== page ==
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Market Correction
Money Minute
Drops in the market are part of the normal ups and downs of investing.
 

As the markets continue their bumpy course, you may hear the news discussing corrections. But what exactly is a correction?

When the stock market declines by 10% from a recent peak, it’s considered a market correction. For context, since WWII the average correction for the S&P 500 was about a 13% decline and lasted for roughly 4 months.

That said, if the market continues to slump and eventually falls by -20% from a peak, then it’s called a Bear Market. More recent Bear Markets had an average loss of -30% and took around 2 years to recover.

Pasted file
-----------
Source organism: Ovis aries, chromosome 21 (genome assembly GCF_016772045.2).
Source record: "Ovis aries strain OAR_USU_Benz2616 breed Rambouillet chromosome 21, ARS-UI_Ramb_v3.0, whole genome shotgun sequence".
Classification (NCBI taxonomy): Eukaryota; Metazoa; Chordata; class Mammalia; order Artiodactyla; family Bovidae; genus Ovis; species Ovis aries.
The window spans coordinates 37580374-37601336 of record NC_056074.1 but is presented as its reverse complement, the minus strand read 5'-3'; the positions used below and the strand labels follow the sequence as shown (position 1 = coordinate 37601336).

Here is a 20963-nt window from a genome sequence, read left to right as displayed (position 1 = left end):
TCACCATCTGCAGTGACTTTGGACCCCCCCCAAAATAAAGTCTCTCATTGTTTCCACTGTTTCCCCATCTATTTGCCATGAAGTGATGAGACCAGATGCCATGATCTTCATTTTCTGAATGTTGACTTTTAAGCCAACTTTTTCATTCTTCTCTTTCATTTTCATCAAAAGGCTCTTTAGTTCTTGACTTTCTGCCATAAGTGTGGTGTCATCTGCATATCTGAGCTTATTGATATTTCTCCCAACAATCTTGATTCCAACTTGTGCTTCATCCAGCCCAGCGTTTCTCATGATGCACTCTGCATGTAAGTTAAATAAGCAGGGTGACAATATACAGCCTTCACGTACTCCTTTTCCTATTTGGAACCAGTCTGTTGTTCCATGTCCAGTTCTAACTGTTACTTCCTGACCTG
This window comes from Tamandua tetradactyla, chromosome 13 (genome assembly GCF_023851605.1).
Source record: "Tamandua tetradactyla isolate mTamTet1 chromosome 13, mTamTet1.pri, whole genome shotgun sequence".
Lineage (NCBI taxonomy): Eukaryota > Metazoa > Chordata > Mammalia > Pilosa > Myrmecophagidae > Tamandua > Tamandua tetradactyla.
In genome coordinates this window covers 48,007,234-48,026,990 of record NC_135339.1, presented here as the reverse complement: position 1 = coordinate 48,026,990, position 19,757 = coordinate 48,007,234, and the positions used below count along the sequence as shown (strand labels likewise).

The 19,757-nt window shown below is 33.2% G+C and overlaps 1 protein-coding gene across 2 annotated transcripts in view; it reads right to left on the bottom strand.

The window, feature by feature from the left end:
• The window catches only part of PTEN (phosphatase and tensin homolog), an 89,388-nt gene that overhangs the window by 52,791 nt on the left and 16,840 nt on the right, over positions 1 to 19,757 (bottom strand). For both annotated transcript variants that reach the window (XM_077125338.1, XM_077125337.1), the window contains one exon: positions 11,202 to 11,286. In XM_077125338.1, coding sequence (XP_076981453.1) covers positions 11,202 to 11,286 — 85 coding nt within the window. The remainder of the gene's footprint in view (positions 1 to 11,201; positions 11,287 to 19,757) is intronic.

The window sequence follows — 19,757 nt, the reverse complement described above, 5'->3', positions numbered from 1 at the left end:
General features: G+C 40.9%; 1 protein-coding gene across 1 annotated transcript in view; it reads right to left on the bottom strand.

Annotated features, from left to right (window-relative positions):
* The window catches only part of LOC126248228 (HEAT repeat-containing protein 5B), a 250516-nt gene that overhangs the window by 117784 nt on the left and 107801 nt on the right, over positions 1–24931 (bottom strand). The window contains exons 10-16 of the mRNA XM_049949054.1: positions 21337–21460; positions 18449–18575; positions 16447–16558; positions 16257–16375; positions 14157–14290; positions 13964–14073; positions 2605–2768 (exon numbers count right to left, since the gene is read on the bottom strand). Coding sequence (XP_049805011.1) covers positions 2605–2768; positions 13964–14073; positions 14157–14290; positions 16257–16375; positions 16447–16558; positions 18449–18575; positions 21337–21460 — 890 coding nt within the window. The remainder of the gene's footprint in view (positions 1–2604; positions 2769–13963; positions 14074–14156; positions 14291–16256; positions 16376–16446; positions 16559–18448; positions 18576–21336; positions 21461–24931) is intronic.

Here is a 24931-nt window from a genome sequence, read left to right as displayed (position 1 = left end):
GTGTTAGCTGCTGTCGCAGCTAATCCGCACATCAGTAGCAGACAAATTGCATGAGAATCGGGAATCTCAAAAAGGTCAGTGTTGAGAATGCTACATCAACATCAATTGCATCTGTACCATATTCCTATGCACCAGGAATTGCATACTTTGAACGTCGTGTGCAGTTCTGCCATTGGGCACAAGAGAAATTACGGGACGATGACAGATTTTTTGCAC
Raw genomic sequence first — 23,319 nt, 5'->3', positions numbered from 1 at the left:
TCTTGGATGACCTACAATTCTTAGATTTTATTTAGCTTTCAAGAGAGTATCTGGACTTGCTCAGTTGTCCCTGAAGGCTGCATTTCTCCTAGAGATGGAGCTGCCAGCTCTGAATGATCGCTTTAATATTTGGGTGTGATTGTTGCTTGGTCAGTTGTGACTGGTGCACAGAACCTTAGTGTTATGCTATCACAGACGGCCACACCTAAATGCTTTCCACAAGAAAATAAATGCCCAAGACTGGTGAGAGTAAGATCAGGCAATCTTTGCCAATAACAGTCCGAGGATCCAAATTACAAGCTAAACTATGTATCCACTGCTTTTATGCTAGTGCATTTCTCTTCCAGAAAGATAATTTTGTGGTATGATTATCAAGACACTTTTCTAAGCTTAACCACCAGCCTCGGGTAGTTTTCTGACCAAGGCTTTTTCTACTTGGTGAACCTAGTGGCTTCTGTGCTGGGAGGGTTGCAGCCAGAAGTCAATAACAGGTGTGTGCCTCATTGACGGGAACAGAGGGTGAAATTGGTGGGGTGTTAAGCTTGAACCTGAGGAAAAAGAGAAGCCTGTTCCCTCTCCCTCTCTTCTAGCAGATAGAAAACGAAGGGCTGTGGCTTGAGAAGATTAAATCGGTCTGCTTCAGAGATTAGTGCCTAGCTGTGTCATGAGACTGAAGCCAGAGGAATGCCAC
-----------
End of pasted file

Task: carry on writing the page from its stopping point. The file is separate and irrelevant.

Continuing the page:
It can be tempting to wait out market volatility, but the problem is it’s incredibly hard to time the market. For long-term investors, it’s about being patient and remembering that market volatility is completely normal. There has been volatility in the past, and there will be volatility in the future. In fact, for the truly long-term investor, market fluctuations may even be considered opportunities to buy while the market is down — this is when stocks might be on sale.




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